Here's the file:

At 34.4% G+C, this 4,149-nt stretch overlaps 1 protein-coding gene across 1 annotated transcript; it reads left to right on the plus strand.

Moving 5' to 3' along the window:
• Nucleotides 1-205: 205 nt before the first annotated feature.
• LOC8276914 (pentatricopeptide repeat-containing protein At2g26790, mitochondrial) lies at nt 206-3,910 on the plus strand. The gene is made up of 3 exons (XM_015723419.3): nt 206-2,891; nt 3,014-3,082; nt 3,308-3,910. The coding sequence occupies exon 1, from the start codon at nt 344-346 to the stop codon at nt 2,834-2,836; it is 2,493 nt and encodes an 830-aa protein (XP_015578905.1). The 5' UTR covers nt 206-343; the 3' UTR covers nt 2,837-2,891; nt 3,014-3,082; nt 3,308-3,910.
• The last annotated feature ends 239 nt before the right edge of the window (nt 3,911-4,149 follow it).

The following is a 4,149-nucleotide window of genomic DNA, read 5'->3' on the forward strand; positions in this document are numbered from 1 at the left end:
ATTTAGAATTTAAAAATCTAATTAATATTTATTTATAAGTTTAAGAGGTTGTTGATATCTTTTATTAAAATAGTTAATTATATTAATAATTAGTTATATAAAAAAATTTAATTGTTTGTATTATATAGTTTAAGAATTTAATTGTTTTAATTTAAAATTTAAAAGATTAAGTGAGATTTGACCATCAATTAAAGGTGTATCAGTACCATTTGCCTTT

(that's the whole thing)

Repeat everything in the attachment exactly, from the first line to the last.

At 34.4% G+C, this 4,149-nt stretch overlaps 1 protein-coding gene across 1 annotated transcript; it reads left to right on the plus strand.

Moving 5' to 3' along the window:
• Nucleotides 1-205: 205 nt before the first annotated feature.
• LOC8276914 (pentatricopeptide repeat-containing protein At2g26790, mitochondrial) lies at nt 206-3,910 on the plus strand. The gene is made up of 3 exons (XM_015723419.3): nt 206-2,891; nt 3,014-3,082; nt 3,308-3,910. The coding sequence occupies exon 1, from the start codon at nt 344-346 to the stop codon at nt 2,834-2,836; it is 2,493 nt and encodes an 830-aa protein (XP_015578905.1). The 5' UTR covers nt 206-343; the 3' UTR covers nt 2,837-2,891; nt 3,014-3,082; nt 3,308-3,910.
• The last annotated feature ends 239 nt before the right edge of the window (nt 3,911-4,149 follow it).

The following is a 4,149-nucleotide window of genomic DNA, read 5'->3' on the forward strand; positions in this document are numbered from 1 at the left end:
ATTTAGAATTTAAAAATCTAATTAATATTTATTTATAAGTTTAAGAGGTTGTTGATATCTTTTATTAAAATAGTTAATTATATTAATAATTAGTTATATAAAAAAATTTAATTGTTTGTATTATATAGTTTAAGAATTTAATTGTTTTAATTTAAAATTTAAAAGATTAAGTGAGATTTGACCATCAATTAAAGGTGTATCAGTACCATTTGCCTTT